Sunday, December 30, 2012

an entry for her 73rd birthday

Out running on this blustery winter day, I considered how to honor my mother on what would have been her 73rd birthday. But where to start? Back at home, clean and in comfy clothes, I have dug out her journals and found a birthday entry from around when she turned the age I am now, 41: December 30, 1980, the very day of her 41st birthday.

Overall in her journals, she does not write about me constantly, or even often, despite our closeness, but I seem to pop up as a topic on her birthday entries. Perhaps this is because it was always the holiday break, and we were spending day after day together (and I know how challenging that can be with my two kids).

In this birthday entry, she worries that her friends, with whom we were on holiday, were disapproving of my suddenly immature behavior (the usual: bathroom and sex humor) and new use of the word “homosexual.” (She does not describe how.) Though she thought I was being immature and inappropriate, she wanted to defend me.

“As I write this, it sounds as if I am the child. This sitting apart and writing is something I did, too, as a child.” She didn’t know how to confront the issue, so she got it out in blue ink on paper in her lovely (but hard to read) cursive. I understand this disappearing, finding a space to express and create alone. I am doing it right now, as my husband and kids play with Legos in the next room.

I want to remember her, celebrate her and connect with her today. That requires quiet moments and writing. I am the apple to her tree in so many ways. Despite our likenesses, I have been thinking about where we differ: She disliked much of the music I like (“All I can hear is the pounding.”), she would disapprove of my dark purple hair (“Oh, Caity, it looks so harsh.”), and she wondered at my dedication to running (“I am just so impressed!”). I can hear her in our dis-connections, too, and feel close to her.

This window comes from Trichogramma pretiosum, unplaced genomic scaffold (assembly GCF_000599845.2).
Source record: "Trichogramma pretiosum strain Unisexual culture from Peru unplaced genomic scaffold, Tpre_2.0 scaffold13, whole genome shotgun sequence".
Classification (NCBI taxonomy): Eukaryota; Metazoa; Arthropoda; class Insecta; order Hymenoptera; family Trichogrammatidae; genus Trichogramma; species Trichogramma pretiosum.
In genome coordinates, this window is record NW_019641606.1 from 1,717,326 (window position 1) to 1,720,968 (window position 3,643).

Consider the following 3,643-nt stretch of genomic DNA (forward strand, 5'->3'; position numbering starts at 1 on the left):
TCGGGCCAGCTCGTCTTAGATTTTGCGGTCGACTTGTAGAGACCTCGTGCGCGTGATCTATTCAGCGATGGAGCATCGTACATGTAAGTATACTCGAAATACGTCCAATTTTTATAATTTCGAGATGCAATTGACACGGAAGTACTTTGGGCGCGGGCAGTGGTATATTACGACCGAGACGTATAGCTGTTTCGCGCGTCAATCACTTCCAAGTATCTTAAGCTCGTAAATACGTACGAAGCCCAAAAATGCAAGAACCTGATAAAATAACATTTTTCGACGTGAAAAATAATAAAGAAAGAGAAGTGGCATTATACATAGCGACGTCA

My favorite line from this journal entry? “My new awareness and acceptance of the tadpole qualities of men.” I don’t (necessarily) agree, but I laughed out loud. A great line, if a tad, um, sexist. Then I think of my house, in which I am the only female (even the dog is male), and I wonder if she might have a point. Sometimes. Maybe. “Tadpole qualities.” *Giggle*

Monday, August 20, 2012

Underwood Portable

I have an Underwood typewriter from the 1940s and I am playing with it and thinking of my mother.

(Of course, I had to scan this to post it.)

Wednesday, July 11, 2012

five years ago today... mother died. I should be doing work, but instead I seem to have dedicated today to remembering her.

I am finding old photos, scanning them, posting them on my facebook page, and updating the facebook page I created for her ( I re-read an interview she had with Jan Hutchinson in the October 1988 issue of the journal Fine Line. They talk about whether her writing is autobiographical, morality in her writing, whether writing is political, women and writing, and my mother's two novels (at the time) Games of the Strong and Dancing on Coral.

copyright Nancy Crampton for Cane Hill Press
I am drawn to where they discuss how writing "mother stories" was unusual at the time (my mother had just written "The Day of the Mothers," which was included in Australian Short Stories No. 22). My mother says,
"I really like to try to write about life for women at is really is and life for single mothers. It's an extraordinary life that many of us lead with lots of pressures and responsibilities that are too easily pigeon-holed. Either you go to work or you bring up your family -- and it's not just either/or for economic and all other kids of reasons. But you wouldn't want to give up the responsibilities; they're wonderful responsibilities. It's a connection most mother's don't want to give up, the one of caring for their children. Plus, they have to work for economic reasons. And most women aren't doing work they like. I feel I'm a very lucky person that way because most women have terrible jobs and are poor. It's a very complicated area for us to write about."

Though many of her stories are dark, sometimes surreal, she says she can find a "fluffier," "lighter side" to stories with children: "Whenever you've got children, there's hope, this open-endedness, the next day, and it's delightful despite the troubles."

I'll take the words "wonderful responsibilities" and "delightful despite the troubles," and remember how much my mother loved me. And I will also think of them when my two young boys require so, so much, as children do. Despite or because of all of it, they are delightful and wonderful, the next day.